Iran’s Presence in Yemen Poses a Strategic Threat to Israel

January 10, 2020 | Uzi Rubin
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As recent attacks on American positions in Iraq have shown, the Islamic Republic maintains a significant arsenal of rockets, which play an essential role in its military doctrine. And in typical fashion, the Iranian-made missiles that killed an American contractor on December 27 were fired by one of Tehran’s many proxy militias, which it has supplied amply with such weapons. The ayatollahs have also armed Hizballah in Lebanon and the Houthis in Yemen with numerous missiles, some of them quite sophisticated. Their aim, writes Uzi Rubin, is to surround the Jewish state with a “ring of fire”:

At present, the Israeli heartland is threatened by Iranian-supplied rockets and missiles from the north (Lebanon) and the southwest (Gaza). [Reportedly], Tehran has [also] begun to supply its affiliated militias in Iraq with missiles that can reach Israel. . . . Iran can hit Israel with missiles from within its


own territory and has no need to base them in Iraq, but its proclaimed “no first strike” policy prevents it from threatening Israel directly unless it is first attacked by Israel. [However], Iranian missiles in Iraq—repainted and rebranded as “Iraqi-developed”—would not need the excuse of justified retaliation to be employed against Israel and would allow Tehran to maintain a smokescreen of deniability.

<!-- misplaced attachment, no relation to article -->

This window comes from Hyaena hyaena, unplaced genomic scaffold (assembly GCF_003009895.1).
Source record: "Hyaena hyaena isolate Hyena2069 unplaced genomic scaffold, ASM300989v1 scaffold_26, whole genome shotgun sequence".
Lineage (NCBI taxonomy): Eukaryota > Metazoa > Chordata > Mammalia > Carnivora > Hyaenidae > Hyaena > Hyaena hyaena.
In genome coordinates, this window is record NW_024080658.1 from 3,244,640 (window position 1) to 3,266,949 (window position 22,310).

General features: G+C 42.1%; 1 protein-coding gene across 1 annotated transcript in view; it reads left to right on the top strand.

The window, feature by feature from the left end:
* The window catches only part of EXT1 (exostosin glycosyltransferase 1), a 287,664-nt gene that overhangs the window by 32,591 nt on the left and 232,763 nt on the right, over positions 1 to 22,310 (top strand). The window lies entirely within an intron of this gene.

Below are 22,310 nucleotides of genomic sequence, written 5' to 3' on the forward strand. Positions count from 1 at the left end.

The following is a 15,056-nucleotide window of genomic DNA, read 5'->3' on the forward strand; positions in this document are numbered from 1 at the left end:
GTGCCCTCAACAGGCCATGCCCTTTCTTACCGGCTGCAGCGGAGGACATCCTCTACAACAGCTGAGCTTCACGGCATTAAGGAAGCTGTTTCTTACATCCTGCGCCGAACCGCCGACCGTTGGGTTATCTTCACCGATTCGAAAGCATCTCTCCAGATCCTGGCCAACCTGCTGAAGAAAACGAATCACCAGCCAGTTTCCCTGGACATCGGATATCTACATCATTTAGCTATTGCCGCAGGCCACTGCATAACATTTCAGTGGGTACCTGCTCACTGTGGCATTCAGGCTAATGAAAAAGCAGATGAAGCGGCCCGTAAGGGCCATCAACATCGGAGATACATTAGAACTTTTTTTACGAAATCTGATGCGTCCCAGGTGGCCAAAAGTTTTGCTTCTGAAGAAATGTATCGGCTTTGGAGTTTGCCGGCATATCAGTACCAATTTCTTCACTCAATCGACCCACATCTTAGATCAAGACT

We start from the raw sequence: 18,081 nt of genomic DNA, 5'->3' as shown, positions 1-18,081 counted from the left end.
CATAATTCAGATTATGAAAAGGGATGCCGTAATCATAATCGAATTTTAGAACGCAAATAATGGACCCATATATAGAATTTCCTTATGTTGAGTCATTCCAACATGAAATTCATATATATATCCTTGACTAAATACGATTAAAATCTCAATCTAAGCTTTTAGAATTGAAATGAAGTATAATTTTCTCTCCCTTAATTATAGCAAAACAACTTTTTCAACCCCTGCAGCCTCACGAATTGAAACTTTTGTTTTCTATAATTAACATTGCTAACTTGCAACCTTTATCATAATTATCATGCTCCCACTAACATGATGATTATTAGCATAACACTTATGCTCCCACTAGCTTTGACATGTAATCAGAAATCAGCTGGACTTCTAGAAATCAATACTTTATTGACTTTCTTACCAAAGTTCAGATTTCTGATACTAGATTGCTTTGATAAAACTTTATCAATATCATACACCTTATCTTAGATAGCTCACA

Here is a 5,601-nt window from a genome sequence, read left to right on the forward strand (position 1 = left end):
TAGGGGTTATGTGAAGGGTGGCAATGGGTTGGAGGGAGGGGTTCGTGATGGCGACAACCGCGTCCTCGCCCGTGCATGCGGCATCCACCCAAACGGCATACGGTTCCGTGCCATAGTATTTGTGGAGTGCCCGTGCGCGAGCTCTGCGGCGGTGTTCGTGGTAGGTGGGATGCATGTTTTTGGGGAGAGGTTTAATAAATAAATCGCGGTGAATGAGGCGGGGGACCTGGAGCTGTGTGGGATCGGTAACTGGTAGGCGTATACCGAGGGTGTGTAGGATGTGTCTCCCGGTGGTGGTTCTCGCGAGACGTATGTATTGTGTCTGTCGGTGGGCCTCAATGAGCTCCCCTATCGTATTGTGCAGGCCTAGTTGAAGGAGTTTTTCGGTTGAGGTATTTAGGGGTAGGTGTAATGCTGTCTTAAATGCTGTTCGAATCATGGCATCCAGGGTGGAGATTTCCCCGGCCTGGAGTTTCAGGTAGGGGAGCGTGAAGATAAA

[In addition], there is already a covert Iranian missile force masquerading as a “Yemeni-developed” arsenal in Houthi-controlled Yemen, and it is directed against Saudi Arabia and its Gulf allies. This arsenal has been used over the past four years to strike deep into Saudi Arabia, including eight attacks on the capital city of Riyadh. . . . The Iranians may now be striving to extend the capability of their missile force in Yemen to cover Israel, too.

Yemen lies southeast of Israel, a direction from which no strategic threat has been envisaged to date. Deployment of Israel-range ballistic and cruise missiles in Yemen would force Jerusalem to dilute its existing north- and southwestern-facing defenses in favor of a southeastern-facing defensive shield, or to invest heavily in additional early-warning and active-defense systems to close the gap.

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